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  1. Hernando

Make Hernando County newcomers pay more for the public facilities they'll require. Commissioner says it's time.

BROOKSVILLE — Increasing impact fees on new construction has not been considered in Hernando County for years — unless you count the occasional citizen riled up that current residents are footing the bill for services and infrastructure needed by newcomers.

But Hernando County Commissioners are facing a major budget shortfall at the same time building permit numbers are climbing and thousands of new housing units have been approved.

"Nobody likes to talk about impact fees, but we're going to have some serious impacts with the development that's coming up,'' Commissioner John Allocco said at the end of the July 30 commission meeting. One of those impacts is the need for public office space.

"We're going to be talking about the expansion of the (Hernando County ) Government Center for space needs,'' Allocco said.

The subject came up the same day at the Hernando County School Board's informal meeting.

Hernando County's school impact fees are thousands of dollars lower for each new single family home than in neighboring Pasco County, board members noted. That leaves money on the table that the district might need as a growing population puts strain on school capacity, board member Jimmy Lodato said.

"If you expect us to build schools, but you're not giving us the money to build schools, how do we build it?" he asked.

Impact fees are designed to make growth help pay for itself.

Local governments charge fees on new homes and businesses based on the infrastructure needs they create. The fees can help pay for new roads, schools, public safety facilities, parks and public buildings. The fees are based on studies that justify how much it costs to pay for new buildings and other infrastructure to handle the additional people.

The County Commission decides which fees to impose, when and at what level.

Hernando County's fees were suspended in 2011 when the housing bust was driving home builders out of business and stagnating the county's growth. The fees were reinstated in 2013 for many fees and in 2016 for roads and schools. The county's builders and realtors fought the fees, saying the time wasn't right and the fees might drive away home buyers.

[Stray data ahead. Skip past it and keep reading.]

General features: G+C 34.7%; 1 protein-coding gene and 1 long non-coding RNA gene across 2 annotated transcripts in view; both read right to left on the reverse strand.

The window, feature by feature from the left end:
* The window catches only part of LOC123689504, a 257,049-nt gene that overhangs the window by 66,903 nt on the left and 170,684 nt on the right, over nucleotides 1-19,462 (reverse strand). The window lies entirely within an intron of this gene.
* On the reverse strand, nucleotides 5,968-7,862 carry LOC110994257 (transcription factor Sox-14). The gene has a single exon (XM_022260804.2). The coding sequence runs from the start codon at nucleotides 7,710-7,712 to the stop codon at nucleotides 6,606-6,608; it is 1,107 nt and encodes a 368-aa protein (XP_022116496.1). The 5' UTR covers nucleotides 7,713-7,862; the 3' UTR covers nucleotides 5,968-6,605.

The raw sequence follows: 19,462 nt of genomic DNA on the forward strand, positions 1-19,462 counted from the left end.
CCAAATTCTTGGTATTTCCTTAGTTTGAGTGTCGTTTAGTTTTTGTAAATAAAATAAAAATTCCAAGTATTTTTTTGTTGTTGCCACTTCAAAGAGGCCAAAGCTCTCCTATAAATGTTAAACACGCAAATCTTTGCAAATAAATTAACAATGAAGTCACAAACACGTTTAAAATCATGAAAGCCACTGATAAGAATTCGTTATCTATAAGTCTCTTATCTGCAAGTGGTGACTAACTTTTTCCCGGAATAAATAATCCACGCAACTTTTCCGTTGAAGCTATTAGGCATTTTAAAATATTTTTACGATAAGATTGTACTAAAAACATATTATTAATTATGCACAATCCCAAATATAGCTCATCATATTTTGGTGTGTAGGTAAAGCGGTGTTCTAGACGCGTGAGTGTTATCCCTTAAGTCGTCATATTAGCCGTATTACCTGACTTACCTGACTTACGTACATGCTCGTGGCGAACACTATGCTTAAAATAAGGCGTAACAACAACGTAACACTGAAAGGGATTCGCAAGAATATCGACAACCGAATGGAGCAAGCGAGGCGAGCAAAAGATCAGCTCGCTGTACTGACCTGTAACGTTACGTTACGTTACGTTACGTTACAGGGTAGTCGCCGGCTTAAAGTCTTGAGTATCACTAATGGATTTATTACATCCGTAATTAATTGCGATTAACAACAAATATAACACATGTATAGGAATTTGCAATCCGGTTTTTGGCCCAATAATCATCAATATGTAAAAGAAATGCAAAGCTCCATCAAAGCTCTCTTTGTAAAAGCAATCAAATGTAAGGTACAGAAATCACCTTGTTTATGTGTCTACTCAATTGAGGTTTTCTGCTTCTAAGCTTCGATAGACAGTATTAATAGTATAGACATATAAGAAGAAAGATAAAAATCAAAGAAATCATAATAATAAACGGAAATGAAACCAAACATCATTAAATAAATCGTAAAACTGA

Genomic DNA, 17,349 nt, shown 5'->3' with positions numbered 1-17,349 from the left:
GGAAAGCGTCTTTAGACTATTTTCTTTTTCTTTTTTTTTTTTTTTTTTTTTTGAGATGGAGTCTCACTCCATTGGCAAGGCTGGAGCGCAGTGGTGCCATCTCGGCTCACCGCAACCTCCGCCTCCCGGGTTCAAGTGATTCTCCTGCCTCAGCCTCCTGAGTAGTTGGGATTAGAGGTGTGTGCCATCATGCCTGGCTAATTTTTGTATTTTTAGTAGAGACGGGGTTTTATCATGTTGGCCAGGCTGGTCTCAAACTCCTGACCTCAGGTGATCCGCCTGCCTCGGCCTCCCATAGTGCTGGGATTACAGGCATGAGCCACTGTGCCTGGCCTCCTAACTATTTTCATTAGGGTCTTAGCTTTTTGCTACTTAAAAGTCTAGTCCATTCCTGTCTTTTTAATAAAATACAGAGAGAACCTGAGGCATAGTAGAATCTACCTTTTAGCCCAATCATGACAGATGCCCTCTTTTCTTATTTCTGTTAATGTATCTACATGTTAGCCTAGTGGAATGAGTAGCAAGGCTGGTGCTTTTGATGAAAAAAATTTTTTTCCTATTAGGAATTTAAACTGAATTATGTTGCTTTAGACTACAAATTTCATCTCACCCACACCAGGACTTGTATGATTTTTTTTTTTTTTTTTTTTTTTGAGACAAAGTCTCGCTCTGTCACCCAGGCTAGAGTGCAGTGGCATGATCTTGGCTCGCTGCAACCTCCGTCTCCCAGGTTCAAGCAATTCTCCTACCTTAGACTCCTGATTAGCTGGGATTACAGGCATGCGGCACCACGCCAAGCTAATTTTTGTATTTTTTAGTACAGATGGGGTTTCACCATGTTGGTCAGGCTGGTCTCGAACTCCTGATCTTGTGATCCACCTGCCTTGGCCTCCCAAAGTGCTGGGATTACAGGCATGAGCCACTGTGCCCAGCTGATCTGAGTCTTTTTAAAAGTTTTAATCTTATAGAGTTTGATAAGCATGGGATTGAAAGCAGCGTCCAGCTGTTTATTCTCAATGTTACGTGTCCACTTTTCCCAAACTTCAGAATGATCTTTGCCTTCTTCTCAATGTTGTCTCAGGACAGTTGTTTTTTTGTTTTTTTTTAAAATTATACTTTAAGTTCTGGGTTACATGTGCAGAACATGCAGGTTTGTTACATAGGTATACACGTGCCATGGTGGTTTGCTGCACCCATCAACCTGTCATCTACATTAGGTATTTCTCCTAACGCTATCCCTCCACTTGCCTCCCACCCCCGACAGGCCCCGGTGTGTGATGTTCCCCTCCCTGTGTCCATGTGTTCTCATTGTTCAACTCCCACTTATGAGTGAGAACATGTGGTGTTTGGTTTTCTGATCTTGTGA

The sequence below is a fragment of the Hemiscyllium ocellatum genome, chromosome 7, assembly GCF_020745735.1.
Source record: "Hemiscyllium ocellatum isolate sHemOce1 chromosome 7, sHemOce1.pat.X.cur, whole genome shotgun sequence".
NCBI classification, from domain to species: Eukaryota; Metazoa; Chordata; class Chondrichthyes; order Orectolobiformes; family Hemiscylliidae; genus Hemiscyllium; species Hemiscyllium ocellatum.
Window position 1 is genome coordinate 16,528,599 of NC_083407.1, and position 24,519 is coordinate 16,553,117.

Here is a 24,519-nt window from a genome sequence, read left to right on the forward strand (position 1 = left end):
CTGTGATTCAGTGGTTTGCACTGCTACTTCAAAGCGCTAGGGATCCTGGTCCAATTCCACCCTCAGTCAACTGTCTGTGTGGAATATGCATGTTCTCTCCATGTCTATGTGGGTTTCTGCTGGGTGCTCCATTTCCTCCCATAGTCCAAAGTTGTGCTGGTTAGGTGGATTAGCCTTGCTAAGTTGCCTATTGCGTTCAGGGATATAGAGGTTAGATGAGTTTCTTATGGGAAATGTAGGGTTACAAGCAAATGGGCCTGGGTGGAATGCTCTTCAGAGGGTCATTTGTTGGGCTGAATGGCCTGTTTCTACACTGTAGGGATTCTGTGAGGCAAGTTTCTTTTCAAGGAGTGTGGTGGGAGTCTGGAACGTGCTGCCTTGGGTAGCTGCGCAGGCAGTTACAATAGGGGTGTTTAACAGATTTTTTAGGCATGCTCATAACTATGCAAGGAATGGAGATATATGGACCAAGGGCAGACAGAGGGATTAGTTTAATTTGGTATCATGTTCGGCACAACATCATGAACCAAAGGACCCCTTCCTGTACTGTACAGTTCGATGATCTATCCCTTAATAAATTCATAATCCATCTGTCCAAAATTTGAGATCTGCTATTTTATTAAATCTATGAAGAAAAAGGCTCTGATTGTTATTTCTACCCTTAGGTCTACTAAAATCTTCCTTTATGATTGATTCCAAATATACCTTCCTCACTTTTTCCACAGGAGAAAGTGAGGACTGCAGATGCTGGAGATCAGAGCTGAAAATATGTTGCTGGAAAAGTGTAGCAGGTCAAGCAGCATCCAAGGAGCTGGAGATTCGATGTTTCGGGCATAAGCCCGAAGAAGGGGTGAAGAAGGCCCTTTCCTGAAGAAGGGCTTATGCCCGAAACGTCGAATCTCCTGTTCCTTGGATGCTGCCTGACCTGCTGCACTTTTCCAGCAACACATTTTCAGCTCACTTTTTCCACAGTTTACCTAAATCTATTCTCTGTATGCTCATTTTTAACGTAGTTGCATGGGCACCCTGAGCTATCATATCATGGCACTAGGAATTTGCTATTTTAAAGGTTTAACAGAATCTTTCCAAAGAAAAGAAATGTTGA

Building permit numbers since the height of the building boom show a massive swing in activity.

At its peak in 2005, Hernando County issued 4,185 building permits for single-family homes with a total property value of $749 million. In 2011, those numbers hit the bottom, with 150 permits for single-family homes valued at $19.7 million.

The numbers have been rebounding since then, with 988 home permits in 2018 with a total value of $194 million. This year through June, the Hernando County building department has issued 472 home permits at a value of $81.3 million.

The total impact fee in Hernando County for a single-family home is $4,714, with $2,133 of that going to the school district.

Allocco doesn't want to drastically increase the fees, which are passed along to new home buyers, and in the case of commercial construction, to customers.

"One of the things we have to be concerned about is adding too big a cost right up front,'' he said. He suggested raising fees $1,500 a year for homes over the next several years.

As the county tries to find ways out of its general fund shortfall, Allocco said, this needs to be considered. Commissioners have set a tentative property tax rate 14 percent higher than the current rate for the purpose public hearings on the budget, which take place in September. They could set a lower rate, but not a higher one.

Some have argued that rising property values should offset the need for new taxes, but financial consultants hired by the county have said that doesn't solve the problem.

"Right now I think we're at the tipping point, where our revenues are not keeping up with our needs,'' Allocco told his fellow commissioners.

"We do have to start thinking about the impact of the next several thousand homes that are scheduled to be built in this county.

"Nobody likes impact fees, I get that.''

The county has $12.5 million in impact fee funds in an account now, that don't include funds that went straight to the school district. Some of the county funds are promised to projects, but have not been spent.

Commissioner Steve Champion said the county doesn't need to increase impact fees, given the amount of money it has on hand. He used the example from earlier in the meeting when commissioners discussed spending park impact fee dollars to buy and develop land for more boat trailer parking spaces in Hernando Beach.

"What do we need more impact fee money for right now?'' Champion asked.

Schools and public buildings, among other needs, Allocco responded.

Commissioners have discussed building a new government center to make room in the existing building for expanding county judicial offices. The price tag they have discussed is approximately $35 million. The county has $2.1 million in its impact fee coffers for public buildings.

During a recent master plan revision before county officials on the next phase of the Trails at Rivard, officials noted that new houses would overload area elementary schools, the first such discussion in recent memory.

Champion was not concerned.

The school district "wants more taxes ... They're going up every year,'' he said. "There's never enough.''

Champion said raising impact fees means raising the cost on businesses that they pass on to customers.

"It goes against our core beliefs,'' he said.

Contact Barbara Behrendt at bbehrendt@tampabay.com or (352) 848-1434.

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